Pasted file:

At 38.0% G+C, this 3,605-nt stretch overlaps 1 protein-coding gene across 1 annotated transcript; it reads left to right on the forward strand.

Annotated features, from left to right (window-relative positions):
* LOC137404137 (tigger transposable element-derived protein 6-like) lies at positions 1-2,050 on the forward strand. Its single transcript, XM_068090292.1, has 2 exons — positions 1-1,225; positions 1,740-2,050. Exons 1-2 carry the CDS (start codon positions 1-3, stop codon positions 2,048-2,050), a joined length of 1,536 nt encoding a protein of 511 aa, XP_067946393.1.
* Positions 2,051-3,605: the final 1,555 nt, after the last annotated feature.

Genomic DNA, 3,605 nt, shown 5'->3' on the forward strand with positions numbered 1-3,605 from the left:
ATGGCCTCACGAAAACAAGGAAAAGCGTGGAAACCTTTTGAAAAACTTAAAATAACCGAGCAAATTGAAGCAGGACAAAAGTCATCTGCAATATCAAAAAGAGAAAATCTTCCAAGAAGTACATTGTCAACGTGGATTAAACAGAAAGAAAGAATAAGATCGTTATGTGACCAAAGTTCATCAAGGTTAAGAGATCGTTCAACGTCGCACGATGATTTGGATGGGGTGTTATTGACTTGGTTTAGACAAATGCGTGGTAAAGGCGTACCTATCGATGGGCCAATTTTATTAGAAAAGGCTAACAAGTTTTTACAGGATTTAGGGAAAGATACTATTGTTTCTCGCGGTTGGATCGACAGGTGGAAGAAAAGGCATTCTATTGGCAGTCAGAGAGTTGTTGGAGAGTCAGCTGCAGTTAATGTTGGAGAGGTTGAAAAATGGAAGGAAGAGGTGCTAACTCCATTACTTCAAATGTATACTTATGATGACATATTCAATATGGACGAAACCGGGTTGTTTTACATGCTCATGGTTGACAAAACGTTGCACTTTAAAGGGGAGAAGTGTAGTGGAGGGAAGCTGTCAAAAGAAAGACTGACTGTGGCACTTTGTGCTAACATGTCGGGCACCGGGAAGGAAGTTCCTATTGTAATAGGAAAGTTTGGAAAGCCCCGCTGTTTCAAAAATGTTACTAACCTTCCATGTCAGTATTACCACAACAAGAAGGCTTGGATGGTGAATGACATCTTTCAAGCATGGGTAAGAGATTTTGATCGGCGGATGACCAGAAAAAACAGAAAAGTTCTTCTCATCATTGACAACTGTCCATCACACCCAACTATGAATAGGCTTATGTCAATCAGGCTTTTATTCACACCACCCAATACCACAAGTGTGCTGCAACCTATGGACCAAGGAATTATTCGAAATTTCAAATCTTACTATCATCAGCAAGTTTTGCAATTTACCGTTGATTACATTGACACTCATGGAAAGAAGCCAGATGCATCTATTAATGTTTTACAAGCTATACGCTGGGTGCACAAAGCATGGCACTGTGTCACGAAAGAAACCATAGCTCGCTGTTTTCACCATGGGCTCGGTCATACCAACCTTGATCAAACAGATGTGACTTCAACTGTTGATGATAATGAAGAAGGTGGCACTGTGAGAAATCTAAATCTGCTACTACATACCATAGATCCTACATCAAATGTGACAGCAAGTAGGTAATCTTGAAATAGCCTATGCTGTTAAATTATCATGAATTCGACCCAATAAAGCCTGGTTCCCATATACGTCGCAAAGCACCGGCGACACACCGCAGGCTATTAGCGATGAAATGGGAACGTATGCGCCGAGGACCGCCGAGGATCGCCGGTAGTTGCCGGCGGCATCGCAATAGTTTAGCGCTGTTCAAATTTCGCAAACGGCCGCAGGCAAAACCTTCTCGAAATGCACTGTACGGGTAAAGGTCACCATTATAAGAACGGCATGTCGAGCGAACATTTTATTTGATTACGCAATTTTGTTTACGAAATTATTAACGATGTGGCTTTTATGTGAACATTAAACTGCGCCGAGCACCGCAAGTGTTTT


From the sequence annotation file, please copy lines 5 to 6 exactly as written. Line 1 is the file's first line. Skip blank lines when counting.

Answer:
Genomic DNA, 3,605 nt, shown 5'->3' on the forward strand with positions numbered 1-3,605 from the left:
ATGGCCTCACGAAAACAAGGAAAAGCGTGGAAACCTTTTGAAAAACTTAAAATAACCGAGCAAATTGAAGCAGGACAAAAGTCATCTGCAATATCAAAAAGAGAAAATCTTCCAAGAAGTACATTGTCAACGTGGATTAAACAGAAAGAAAGAATAAGATCGTTATGTGACCAAAGTTCATCAAGGTTAAGAGATCGTTCAACGTCGCACGATGATTTGGATGGGGTGTTATTGACTTGGTTTAGACAAATGCGTGGTAAAGGCGTACCTATCGATGGGCCAATTTTATTAGAAAAGGCTAACAAGTTTTTACAGGATTTAGGGAAAGATACTATTGTTTCTCGCGGTTGGATCGACAGGTGGAAGAAAAGGCATTCTATTGGCAGTCAGAGAGTTGTTGGAGAGTCAGCTGCAGTTAATGTTGGAGAGGTTGAAAAATGGAAGGAAGAGGTGCTAACTCCATTACTTCAAATGTATACTTATGATGACATATTCAATATGGACGAAACCGGGTTGTTTTACATGCTCATGGTTGACAAAACGTTGCACTTTAAAGGGGAGAAGTGTAGTGGAGGGAAGCTGTCAAAAGAAAGACTGACTGTGGCACTTTGTGCTAACATGTCGGGCACCGGGAAGGAAGTTCCTATTGTAATAGGAAAGTTTGGAAAGCCCCGCTGTTTCAAAAATGTTACTAACCTTCCATGTCAGTATTACCACAACAAGAAGGCTTGGATGGTGAATGACATCTTTCAAGCATGGGTAAGAGATTTTGATCGGCGGATGACCAGAAAAAACAGAAAAGTTCTTCTCATCATTGACAACTGTCCATCACACCCAACTATGAATAGGCTTATGTCAATCAGGCTTTTATTCACACCACCCAATACCACAAGTGTGCTGCAACCTATGGACCAAGGAATTATTCGAAATTTCAAATCTTACTATCATCAGCAAGTTTTGCAATTTACCGTTGATTACATTGACACTCATGGAAAGAAGCCAGATGCATCTATTAATGTTTTACAAGCTATACGCTGGGTGCACAAAGCATGGCACTGTGTCACGAAAGAAACCATAGCTCGCTGTTTTCACCATGGGCTCGGTCATACCAACCTTGATCAAACAGATGTGACTTCAACTGTTGATGATAATGAAGAAGGTGGCACTGTGAGAAATCTAAATCTGCTACTACATACCATAGATCCTACATCAAATGTGACAGCAAGTAGGTAATCTTGAAATAGCCTATGCTGTTAAATTATCATGAATTCGACCCAATAAAGCCTGGTTCCCATATACGTCGCAAAGCACCGGCGACACACCGCAGGCTATTAGCGATGAAATGGGAACGTATGCGCCGAGGACCGCCGAGGATCGCCGGTAGTTGCCGGCGGCATCGCAATAGTTTAGCGCTGTTCAAATTTCGCAAACGGCCGCAGGCAAAACCTTCTCGAAATGCACTGTACGGGTAAAGGTCACCATTATAAGAACGGCATGTCGAGCGAACATTTTATTTGATTACGCAATTTTGTTTACGAAATTATTAACGATGTGGCTTTTATGTGAACATTAAACTGCGCCGAGCACCGCAAGTGTTTT